Book Talk | The Wuhan Lockdown
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NYU’s Institute for Public Knowledge invites you to a book talk for The Wuhan Lockdown featuring the author Guobin Yang in conversation with Eric Klinenberg, Lily Chumley, and Ian Johnson.
A metropolis with a population of about 11 million, Wuhan sits at the crossroads of China. It was here that in the last days of 2019, the first reports of a mysterious new form of pneumonia emerged. Before long, an abrupt and unprecedented lockdown was declared—the first of many such responses to the spread of the COVID-19 pandemic around the world.
This book tells the dramatic story of the Wuhan lockdown in the voices of the city’s own people. Using a vast archive of more than 6,000 diaries, the sociologist Guobin Yang vividly depicts how the city coped during the crisis. He analyzes how the state managed—or mismanaged—the lockdown and explores how Wuhan’s residents responded by taking on increasingly active roles. Yang demonstrates that citizen engagement—whether public action or the civic inaction of staying at home—was essential in the effort to fight the pandemic. The book features compelling stories of citizens and civic groups in their struggle against COVID-19: physicians, patients, volunteers, government officials, feminist organizers, social media commentators, and even aunties loudly swearing at party officials. These snapshots from the lockdown capture China at a critical moment, revealing the intricacies of politics, citizenship, morality, community, and digital technology. Presenting the extraordinary experiences of ordinary people, The Wuhan Lockdown is an unparalleled account of the first moments of the crisis that would define the age.
Guobin Yang is the Grace Lee Boggs Professor of Communication and Sociology at the Annenberg School for Communication and Department of Sociology at the University of Pennsylvania, where he is the Director of the Center on Digital Culture and Society, Interim Director of the Center for Advanced Research in Global Communication, and Deputy Director of the Center for the Study of Contemporary China. He is also a faculty member in the Graduate Group in History, the Graduate Group in East Asian Languages and Cultures, the Graduate Group in International Studies (Lauder Institute), the Center for East Asian Studies, and an affiliated faculty in the Asian American Studies Program. He is the author of the award-winning The Power of the Internet in China: Citizen Activism Online (Columbia University Press, 2009) and The Red Guard Generation and Political Activism in China (Columbia University Press, 2016). His 2-volume Dragon-Carving and the Literary Mind (Library of Chinese Classics, 2003) is an annotated English translation of the 6th-century Chinese classic of rhetoric and literary theory Wenxin Diaolong. His new book The Wuhan Lockdown is forthcoming with Columbia University Press.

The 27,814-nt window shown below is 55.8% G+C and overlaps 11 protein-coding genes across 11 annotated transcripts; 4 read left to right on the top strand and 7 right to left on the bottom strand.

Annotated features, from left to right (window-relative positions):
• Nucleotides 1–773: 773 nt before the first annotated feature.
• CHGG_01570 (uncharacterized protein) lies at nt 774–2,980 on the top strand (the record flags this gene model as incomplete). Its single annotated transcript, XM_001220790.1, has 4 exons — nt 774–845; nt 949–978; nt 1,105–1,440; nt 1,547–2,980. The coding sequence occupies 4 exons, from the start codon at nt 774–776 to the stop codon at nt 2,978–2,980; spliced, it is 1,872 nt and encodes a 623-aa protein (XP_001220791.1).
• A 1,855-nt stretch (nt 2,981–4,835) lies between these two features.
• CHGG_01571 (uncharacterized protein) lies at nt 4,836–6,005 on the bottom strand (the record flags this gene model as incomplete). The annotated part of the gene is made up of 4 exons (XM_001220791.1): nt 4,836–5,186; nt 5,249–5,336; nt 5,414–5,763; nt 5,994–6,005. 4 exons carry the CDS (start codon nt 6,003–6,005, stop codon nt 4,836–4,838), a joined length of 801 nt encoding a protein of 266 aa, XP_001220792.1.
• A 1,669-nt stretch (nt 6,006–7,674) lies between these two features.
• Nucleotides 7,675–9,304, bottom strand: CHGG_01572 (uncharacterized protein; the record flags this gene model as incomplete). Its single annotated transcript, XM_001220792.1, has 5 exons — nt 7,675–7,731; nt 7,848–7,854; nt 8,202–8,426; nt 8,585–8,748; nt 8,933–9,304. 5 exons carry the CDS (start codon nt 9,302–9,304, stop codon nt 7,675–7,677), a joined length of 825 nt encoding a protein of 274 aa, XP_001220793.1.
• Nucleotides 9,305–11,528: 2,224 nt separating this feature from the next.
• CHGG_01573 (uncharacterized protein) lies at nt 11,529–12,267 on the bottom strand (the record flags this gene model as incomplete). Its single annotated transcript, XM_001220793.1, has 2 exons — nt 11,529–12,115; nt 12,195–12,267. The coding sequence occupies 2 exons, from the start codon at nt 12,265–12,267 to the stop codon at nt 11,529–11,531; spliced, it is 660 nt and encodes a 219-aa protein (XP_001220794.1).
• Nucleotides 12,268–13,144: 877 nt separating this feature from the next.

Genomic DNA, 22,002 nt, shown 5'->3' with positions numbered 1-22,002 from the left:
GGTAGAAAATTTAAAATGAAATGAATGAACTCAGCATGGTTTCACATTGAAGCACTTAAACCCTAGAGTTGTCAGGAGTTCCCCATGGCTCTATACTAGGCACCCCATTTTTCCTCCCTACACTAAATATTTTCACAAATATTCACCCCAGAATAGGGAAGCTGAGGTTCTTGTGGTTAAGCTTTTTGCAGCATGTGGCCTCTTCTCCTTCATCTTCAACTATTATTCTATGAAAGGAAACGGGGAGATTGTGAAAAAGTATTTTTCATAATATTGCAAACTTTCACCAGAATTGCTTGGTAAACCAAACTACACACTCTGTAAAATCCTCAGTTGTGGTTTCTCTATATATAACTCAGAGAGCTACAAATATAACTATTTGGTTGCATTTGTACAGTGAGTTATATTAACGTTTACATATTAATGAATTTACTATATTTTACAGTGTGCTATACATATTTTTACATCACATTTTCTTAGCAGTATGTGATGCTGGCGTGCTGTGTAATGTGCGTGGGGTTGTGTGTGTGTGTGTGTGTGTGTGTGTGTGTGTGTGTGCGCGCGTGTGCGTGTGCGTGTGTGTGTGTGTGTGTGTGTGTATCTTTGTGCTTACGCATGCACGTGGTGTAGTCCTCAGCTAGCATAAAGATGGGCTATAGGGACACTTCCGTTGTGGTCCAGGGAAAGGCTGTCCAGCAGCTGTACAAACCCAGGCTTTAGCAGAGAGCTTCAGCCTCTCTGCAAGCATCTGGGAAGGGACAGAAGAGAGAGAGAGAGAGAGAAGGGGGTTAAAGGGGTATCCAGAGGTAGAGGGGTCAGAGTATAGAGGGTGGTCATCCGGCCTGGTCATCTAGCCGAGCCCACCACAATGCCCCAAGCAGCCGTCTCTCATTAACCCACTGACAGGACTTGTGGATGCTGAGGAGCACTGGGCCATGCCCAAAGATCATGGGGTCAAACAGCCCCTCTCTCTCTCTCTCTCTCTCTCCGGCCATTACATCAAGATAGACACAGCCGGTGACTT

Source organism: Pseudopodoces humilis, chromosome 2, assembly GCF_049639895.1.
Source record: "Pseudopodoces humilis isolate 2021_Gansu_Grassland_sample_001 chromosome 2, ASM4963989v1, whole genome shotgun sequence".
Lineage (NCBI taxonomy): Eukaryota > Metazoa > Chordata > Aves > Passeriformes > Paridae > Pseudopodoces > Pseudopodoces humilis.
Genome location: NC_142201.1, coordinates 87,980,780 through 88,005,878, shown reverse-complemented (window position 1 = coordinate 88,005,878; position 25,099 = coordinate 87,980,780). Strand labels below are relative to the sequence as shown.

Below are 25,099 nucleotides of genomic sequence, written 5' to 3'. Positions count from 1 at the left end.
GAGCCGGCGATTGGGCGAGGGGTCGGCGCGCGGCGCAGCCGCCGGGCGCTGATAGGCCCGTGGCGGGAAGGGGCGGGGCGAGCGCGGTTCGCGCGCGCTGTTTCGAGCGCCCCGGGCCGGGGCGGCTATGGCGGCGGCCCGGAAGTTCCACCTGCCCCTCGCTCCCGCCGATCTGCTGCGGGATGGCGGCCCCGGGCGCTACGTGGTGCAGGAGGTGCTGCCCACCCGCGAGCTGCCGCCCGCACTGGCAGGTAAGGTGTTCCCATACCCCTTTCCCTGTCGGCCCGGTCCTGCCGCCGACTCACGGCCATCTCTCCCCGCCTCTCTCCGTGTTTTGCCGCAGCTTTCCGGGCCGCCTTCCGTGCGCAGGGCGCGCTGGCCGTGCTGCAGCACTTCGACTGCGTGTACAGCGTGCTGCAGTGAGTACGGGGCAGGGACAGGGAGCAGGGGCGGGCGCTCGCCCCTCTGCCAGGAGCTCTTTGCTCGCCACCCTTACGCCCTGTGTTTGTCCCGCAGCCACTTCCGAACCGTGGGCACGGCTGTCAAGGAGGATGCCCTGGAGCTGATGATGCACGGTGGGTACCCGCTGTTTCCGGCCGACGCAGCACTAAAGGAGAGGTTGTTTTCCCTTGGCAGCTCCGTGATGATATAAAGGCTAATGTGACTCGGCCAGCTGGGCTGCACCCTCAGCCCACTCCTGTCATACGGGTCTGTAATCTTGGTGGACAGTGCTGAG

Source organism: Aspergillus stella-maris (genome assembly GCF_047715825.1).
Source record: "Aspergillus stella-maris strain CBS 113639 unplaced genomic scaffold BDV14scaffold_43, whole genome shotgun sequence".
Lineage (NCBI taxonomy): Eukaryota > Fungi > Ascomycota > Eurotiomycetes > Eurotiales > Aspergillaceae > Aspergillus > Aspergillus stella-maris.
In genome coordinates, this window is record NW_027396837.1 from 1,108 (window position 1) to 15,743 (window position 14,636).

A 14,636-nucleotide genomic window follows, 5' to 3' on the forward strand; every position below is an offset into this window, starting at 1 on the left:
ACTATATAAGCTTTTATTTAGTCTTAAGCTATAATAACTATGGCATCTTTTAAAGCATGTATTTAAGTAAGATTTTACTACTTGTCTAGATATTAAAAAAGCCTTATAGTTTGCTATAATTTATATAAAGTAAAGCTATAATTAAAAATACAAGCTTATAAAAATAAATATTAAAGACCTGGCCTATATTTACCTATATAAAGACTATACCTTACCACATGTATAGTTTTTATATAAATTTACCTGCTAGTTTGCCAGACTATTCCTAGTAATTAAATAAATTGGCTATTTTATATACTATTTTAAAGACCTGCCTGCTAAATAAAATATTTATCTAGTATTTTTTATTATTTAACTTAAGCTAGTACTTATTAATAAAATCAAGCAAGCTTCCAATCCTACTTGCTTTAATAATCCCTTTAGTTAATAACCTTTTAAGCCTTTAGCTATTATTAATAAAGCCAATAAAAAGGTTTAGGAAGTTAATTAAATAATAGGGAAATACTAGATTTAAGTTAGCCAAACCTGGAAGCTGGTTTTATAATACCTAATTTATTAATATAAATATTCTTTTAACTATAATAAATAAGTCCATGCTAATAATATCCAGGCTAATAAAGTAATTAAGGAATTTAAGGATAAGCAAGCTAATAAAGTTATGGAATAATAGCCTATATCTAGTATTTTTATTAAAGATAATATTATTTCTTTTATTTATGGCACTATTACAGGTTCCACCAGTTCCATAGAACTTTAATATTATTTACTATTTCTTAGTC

Eric Klinenberg is Helen Gould Shepard Professor of Social Science and Director of the Institute for Public Knowledge at New York University. He is the author of Palaces for the People: How Social Infrastructure Can Help Fight Inequality, Polarization, and the Decline of Civic Life (Crown, 2018), Going Solo: The Extraordinary Rise and Surprising Appeal of Living Alone (The Penguin Press, 2012), Fighting for Air: The Battle to Control America’s Media (Metropolitan Books, 2007), and Heat Wave: A Social Autopsy of Disaster in Chicago (University of Chicago Press, 2002), as well as the editor of Cultural Production in a Digital Age, co-editor of Antidemocracy in America (Columbia University Press, 2019), and co-author, with Aziz Ansari, of the New York Times #1 bestseller Modern Romance (The Penguin Press, 2015). His scholarly work has been published in journals including the American Sociological Review, Theory and Society, and Ethnography, and he has contributed to The New Yorker, The New York Times Magazine, Rolling Stone, and This American Life.
Lily Chumley is an Associate Professor of Media, Culture, and Communication at the Steinhardt School at NYU. Lily is also an anthropologist, specializing in semiotics and economic anthropology. She is author of Practicing Creativity: Art School and Culture Work in Post-socialist China (Princeton, 2016). At IPK she co-organizes the OIKOS working group.
Ian Johnson is Stephen A. Schwarzman senior fellow for China studies at the Council on Foreign Relations (CFR). An expert on Chinese politics, society, and religion, he is the author of The Souls of China: The Return of Religion After Mao, Wild Grass: Three Stories of Change in Modern China, and A Mosque in Munich: Nazis, the CIA, and the Rise of the Muslim Brotherhood.in the West. Johnson is a contributor to the CFR blog Asia Unbound and a frequent contributor to media outlets in the United States. He is currently writing a book about how history is used to legitimize and challenge Communist Party rule in China and closely follows China’s efforts to bolster its soft power around the globe. Johnson joined CFR in 2021 after a long career in journalism, during which he won a Pulitzer Prize for his coverage of China. He first went to China as a student in Beijing from 1984 to 1985 and then studied in Taipei from 1986 to 1988. He later worked as a newspaper correspondent in China, from 1994 to 1996 with Baltimore’s the Sun and from 1997 to 2001 with the Wall Street Journal, where he covered macro economics, China’s World Trade Organization accession, and social issues.